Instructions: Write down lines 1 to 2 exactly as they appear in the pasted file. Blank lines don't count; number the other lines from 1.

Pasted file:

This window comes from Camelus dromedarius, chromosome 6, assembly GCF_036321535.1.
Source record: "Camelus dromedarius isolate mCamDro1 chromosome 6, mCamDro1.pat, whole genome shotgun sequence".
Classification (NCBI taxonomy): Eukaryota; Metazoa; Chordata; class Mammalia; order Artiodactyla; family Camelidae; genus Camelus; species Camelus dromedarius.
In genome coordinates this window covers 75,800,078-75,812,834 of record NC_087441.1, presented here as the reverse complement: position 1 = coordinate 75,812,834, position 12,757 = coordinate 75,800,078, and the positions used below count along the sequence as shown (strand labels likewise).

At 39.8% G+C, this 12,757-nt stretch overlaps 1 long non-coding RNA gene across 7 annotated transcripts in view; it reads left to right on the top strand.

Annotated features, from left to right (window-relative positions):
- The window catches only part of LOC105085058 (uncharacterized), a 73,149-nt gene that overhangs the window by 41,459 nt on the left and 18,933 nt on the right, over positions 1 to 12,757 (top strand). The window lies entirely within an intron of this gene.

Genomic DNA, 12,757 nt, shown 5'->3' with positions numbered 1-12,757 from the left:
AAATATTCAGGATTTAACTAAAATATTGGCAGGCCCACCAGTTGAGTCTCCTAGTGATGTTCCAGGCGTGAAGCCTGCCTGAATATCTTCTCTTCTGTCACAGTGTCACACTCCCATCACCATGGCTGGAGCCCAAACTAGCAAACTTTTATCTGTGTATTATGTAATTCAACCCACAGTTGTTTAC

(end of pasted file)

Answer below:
This window comes from Camelus dromedarius, chromosome 6, assembly GCF_036321535.1.
Source record: "Camelus dromedarius isolate mCamDro1 chromosome 6, mCamDro1.pat, whole genome shotgun sequence".